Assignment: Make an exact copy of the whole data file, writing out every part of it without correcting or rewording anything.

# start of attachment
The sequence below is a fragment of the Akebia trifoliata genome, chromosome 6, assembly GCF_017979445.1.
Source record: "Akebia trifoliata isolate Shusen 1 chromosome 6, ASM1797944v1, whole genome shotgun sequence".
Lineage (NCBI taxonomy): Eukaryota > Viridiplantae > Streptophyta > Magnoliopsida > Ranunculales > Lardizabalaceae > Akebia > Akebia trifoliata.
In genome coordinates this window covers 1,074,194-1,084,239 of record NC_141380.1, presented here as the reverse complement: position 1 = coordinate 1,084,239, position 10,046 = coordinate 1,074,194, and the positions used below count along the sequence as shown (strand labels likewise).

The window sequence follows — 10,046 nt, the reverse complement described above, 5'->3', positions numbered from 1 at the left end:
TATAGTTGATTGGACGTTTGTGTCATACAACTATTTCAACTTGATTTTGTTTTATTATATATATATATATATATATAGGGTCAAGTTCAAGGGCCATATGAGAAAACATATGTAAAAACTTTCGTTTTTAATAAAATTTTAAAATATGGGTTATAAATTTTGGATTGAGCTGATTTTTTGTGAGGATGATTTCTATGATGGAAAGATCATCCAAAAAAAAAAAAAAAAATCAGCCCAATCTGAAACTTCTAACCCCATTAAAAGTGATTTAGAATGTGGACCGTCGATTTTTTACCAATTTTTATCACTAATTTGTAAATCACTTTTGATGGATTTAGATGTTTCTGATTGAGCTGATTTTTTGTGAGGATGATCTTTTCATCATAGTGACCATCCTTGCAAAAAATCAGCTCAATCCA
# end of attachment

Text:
The sequence below is a fragment of the Akebia trifoliata genome, chromosome 6, assembly GCF_017979445.1.
Source record: "Akebia trifoliata isolate Shusen 1 chromosome 6, ASM1797944v1, whole genome shotgun sequence".
Lineage (NCBI taxonomy): Eukaryota > Viridiplantae > Streptophyta > Magnoliopsida > Ranunculales > Lardizabalaceae > Akebia > Akebia trifoliata.
In genome coordinates this window covers 1,074,194-1,084,239 of record NC_141380.1, presented here as the reverse complement: position 1 = coordinate 1,084,239, position 10,046 = coordinate 1,074,194, and the positions used below count along the sequence as shown (strand labels likewise).

The window sequence follows — 10,046 nt, the reverse complement described above, 5'->3', positions numbered from 1 at the left end:
TATAGTTGATTGGACGTTTGTGTCATACAACTATTTCAACTTGATTTTGTTTTATTATATATATATATATATATATAGGGTCAAGTTCAAGGGCCATATGAGAAAACATATGTAAAAACTTTCGTTTTTAATAAAATTTTAAAATATGGGTTATAAATTTTGGATTGAGCTGATTTTTTGTGAGGATGATTTCTATGATGGAAAGATCATCCAAAAAAAAAAAAAAAAATCAGCCCAATCTGAAACTTCTAACCCCATTAAAAGTGATTTAGAATGTGGACCGTCGATTTTTTACCAATTTTTATCACTAATTTGTAAATCACTTTTGATGGATTTAGATGTTTCTGATTGAGCTGATTTTTTGTGAGGATGATCTTTTCATCATAGTGACCATCCTTGCAAAAAATCAGCTCAATCCA